It pays to be a lawmaker in Nigeria, and no, this isn’t about the proceeds of corruption you often read about Africa’s largest economy. This is all above board.
It’s been known or estimated for a while now that being a Nigerian senator or house representative is a pretty lucrative gig. But now, for the first time, we know exactly just how much it pays.
After many years of keeping its budget secret, Nigeria’s National Assembly, made up of the Senate and House of Representatives, has finally published a breakdown of its annual budget. In the past, the national assembly’s total budget allocation had been included in the national budget but without a breakdown. The national assembly’s 2017 budget is pegged at $393 million–a $31 million increase from last year.
The published documents show Nigerian senators will earn $55,000 a year in salary, while house of representatives members will earn $42,000—but that’s not the real story. For lawmakers, the big bucks come in form of the generous allowances. Put together, each lawmaker will cost taxpayers $540,000 to maintain in 2017.
The published budget represents a big win for #OpenNASS, the campaign for transparency and accountability in the National Assembly. The campaign has been led by BudgIT, a civic startup and EiE Nigeria, a governance and public accountability advocacy coalition.
While state governments across Nigeria struggle to pay workers’ salaries given the economic downturn over the past 18 months, lawmakers do not experience any delays getting paid as the national assembly’s funds are part of a statutory transfer category which the government is required to grant high priority. In a much starker contrast, the lawmakers’ lavish pay is almost 10,000 times more than the national minimum wage and is more than 200 times Nigeria’s GDP per capita.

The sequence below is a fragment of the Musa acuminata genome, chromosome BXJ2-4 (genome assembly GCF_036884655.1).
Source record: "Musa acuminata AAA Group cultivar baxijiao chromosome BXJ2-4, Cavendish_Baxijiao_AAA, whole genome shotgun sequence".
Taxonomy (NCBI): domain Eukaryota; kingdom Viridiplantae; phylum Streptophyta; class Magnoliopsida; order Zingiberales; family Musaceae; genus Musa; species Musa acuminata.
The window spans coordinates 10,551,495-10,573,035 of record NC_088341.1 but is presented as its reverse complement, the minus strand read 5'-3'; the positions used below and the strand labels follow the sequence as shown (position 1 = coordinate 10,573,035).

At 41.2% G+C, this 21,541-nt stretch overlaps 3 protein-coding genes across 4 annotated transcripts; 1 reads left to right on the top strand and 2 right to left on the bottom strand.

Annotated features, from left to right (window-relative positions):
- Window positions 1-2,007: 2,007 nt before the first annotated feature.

While getting the lawmakers’ budget revealed is some progress, #OpenNASS campaigners insist there’s more to be done. Stanley Achonu, operations lead at BudgIT says the campaign has more demands. “They must begin publishing their attendance record and voting record so constituents know how their representatives voted on any particular issue,” Achonu tells Quartz. One of the campaign’s demands, the introduction of electronic voting, has already been met. Crucially, #OpenNASS also demands an audit of the lawmakers’ $3.4 billion spend between 2005 and 2014.
Publishing the budget is hoped to be the beginning of a new phase of transparency inNigeria’s National Assembly but Achonu says, eventually lawmakers must “take the lead” on pruning down luxuries and cutting costs. To get this done, Achonu recommends even more advocacy. “We expect Nigerians to ask questions whenever they meet their representatives,” he says. “Our National Assembly must truly become the people’s representatives.”
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